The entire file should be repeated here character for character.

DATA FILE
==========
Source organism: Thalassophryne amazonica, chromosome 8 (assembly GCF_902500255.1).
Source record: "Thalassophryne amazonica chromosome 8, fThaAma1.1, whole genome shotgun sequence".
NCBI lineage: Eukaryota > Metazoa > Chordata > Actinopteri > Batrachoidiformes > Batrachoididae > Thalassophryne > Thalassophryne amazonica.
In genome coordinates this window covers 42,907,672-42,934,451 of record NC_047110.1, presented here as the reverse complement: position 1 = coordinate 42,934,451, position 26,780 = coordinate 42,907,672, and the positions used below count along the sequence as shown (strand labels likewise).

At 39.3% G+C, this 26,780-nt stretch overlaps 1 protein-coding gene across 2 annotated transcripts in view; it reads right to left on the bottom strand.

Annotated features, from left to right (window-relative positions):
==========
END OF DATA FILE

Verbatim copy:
Source organism: Thalassophryne amazonica, chromosome 8 (assembly GCF_902500255.1).
Source record: "Thalassophryne amazonica chromosome 8, fThaAma1.1, whole genome shotgun sequence".
NCBI lineage: Eukaryota > Metazoa > Chordata > Actinopteri > Batrachoidiformes > Batrachoididae > Thalassophryne > Thalassophryne amazonica.
In genome coordinates this window covers 42,907,672-42,934,451 of record NC_047110.1, presented here as the reverse complement: position 1 = coordinate 42,934,451, position 26,780 = coordinate 42,907,672, and the positions used below count along the sequence as shown (strand labels likewise).

At 39.3% G+C, this 26,780-nt stretch overlaps 1 protein-coding gene across 2 annotated transcripts in view; it reads right to left on the bottom strand.

Annotated features, from left to right (window-relative positions):